Welcome back to the second part of a discussion that has been a bit philosophical and has taken somewhat of a religious turn. I’ve appreciated the comments and arguments presented in response to my previous article. It’s interesting to see the differences of opinions and the valid reasoning behind them.
After discussing the case of Richard Reid, a convicted terrorist who attempted to destroy a passenger jet en route from Paris to Miami, there have been several interesting opinions expressed that I would like to address and include some of their points in this article to see if we can build on this discussion together. Although this will be a cursory conversation that may not be the most in-depth discussion known to man, we’ll do our best.
Rights in and of themselves are only as resolute as the faith we put in them. Everyone conforms to some sort of social contract and, in doing so, agrees to the rules of that contract. We believe that man deserves specific rights out of respect for him being human. The amount of rights that we give to any human being depends greatly on how we view society and man’s need for liberty.
This would explain why Americans may think that other parts of the world are more controlling or more anarchic, yet many of the people that live in these foreign countries feel as if their lives are satisfactory, to say the least. Children in one society may feel completely comfortable living subject to the tempers and discipline of their parents while American children may feel that they aren’t (or shouldn’t be) required to follow their parental guidance. It’s all a matter of what rights we believe man should be afforded.
As you have heard countless times before, life, liberty and the pursuit of happiness are rights that we as Americans feel are endowed to all men. I agree. These rights constitute a sort of code that allows us to cooperate, legislate and co-exist. These rights become the rules of the game we call life (no pun on the Milton Bradley product intended). We detail more of our inherent rights in the First Amendment. In order to live peacefully, men are granted (that’s the key word) the right to express themselves and practice their religion. This is quite acceptable in my eyes. Man should be able to express his opinion and beliefs so long as it isn’t harmful to others.
There may be an argument that these rights of freedom to practice one’s religion and speak freely are inalienable and above revocation. I contend that such a scenario would create a loophole through which a person may act lawlessly without fear of consequence. Thoughts and opinions should and will forever remain free from control and legislation. It is the realm of actions that we are responsible for. Actions bring consequences. It’s simple Newtonian physics: An action brings a reaction. These rights can be taken away if so ordered by court of law. Due process is the key to removing any one of these rights.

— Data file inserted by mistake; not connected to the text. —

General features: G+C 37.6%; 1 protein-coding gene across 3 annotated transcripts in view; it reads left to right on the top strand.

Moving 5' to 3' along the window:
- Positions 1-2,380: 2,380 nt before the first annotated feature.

Several of the comments from the last article quoted scriptures and examples of when it was necessary to take away rights of others. Primarily, such instances were few and occurred during times of war. However, the rights of the people were taken away when there was a need for greater unification or protection from harm in times of trouble. The people that failed to cooperate were stripped of many liberties afforded to them; not because they were treated lawlessly, but because they failed to comply with the laws under which they were living.
Moreover, if a person is expecting protection under a certain form of government, he or she should become subject to the system as a whole. In Richard Reid’s case, he wishes to exercise his right to practice religion, but up until recently he was deemed too dangerous to practice religion and communicate with the outside world. Of course, this opinion is to be determined legally in a court of law, but there is a value judgment that we make in his case. In my opinion, by acting out of hostility towards the U.S., he waived the right to certain privileges that perhaps he could have enjoyed had he been more civil.
In the end of all things, the design of the United States government is to “establish a more perfect union, provide for the common defense, promote the general welfare, and secure the blessings of liberty to us and our posterity.” To allow for the greater part of the American people to exist peacefully and enjoy life liberty and the ability to pursue their noble endeavors, the government must assist in removing and/or regulating any sort of threat or barrier that impedes the life and liberty of the nation as a whole. This perhaps applies to not only the Richard Reid case, but to a much broader myriad of issues.
Ultimately, there is a definitely a need to think about these issues. Like I said at the outset, this is purely philosophical and should be treated as such. They can be dry, but such conversations are necessary at times. Thanks to everyone who posted and I hope that you find this installment interesting enough and worthy of continual discussion.
Jess Jones is a conservative political columnist for Rhombus. He thinks way too much.